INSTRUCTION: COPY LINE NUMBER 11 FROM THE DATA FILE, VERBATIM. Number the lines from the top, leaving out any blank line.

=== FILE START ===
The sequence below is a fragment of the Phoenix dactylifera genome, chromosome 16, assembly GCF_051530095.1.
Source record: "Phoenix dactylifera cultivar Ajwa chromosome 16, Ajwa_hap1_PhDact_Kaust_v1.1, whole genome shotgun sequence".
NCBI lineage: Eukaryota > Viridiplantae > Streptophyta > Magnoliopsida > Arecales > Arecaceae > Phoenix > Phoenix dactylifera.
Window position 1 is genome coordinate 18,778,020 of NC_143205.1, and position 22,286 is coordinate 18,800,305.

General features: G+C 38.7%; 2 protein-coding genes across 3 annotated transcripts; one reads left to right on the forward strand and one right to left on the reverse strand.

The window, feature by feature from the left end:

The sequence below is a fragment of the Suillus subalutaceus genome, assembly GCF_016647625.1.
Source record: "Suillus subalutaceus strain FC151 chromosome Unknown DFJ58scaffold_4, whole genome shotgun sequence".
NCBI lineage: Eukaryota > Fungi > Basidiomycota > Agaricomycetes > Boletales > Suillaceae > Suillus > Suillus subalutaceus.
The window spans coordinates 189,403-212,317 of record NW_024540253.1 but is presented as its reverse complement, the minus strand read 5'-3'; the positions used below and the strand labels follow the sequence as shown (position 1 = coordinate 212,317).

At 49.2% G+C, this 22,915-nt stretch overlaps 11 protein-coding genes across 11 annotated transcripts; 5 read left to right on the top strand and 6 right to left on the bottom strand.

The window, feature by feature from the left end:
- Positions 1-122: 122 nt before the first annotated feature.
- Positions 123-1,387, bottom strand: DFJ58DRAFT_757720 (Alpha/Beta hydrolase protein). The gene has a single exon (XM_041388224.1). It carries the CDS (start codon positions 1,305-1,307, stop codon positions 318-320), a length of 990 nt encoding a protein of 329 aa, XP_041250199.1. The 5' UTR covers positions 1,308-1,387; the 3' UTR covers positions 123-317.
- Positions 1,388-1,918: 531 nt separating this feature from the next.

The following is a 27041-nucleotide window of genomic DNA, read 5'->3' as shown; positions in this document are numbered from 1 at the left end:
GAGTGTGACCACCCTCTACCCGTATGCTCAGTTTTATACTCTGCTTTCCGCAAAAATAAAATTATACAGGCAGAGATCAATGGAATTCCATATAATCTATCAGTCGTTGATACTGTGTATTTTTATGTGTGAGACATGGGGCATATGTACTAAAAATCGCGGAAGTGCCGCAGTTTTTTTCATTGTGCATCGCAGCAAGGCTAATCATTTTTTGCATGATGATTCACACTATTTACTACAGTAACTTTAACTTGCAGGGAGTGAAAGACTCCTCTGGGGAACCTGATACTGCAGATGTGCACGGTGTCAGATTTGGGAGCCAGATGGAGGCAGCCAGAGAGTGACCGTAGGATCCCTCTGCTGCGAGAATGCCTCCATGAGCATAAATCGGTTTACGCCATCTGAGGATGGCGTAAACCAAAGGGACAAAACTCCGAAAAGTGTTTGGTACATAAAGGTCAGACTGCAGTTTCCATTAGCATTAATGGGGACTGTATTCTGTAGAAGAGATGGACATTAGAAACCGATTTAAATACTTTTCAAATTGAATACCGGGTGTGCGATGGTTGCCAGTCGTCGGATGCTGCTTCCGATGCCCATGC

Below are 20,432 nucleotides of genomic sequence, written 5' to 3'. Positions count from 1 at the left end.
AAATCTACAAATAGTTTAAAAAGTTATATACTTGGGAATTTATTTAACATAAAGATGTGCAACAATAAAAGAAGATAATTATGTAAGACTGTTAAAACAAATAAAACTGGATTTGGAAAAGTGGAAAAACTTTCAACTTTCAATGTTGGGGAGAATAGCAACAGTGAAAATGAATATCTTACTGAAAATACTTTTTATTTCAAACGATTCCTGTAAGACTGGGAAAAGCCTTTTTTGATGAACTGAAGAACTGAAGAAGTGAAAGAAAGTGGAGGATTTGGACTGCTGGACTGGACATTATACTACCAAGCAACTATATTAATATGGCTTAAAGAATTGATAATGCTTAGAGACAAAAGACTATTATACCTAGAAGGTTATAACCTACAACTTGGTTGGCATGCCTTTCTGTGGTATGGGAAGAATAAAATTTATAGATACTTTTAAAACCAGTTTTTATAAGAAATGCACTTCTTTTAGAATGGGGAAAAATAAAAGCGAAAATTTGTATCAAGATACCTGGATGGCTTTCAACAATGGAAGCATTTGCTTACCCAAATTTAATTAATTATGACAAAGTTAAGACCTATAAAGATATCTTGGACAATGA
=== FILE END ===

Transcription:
At 49.2% G+C, this 22,915-nt stretch overlaps 11 protein-coding genes across 11 annotated transcripts; 5 read left to right on the top strand and 6 right to left on the bottom strand.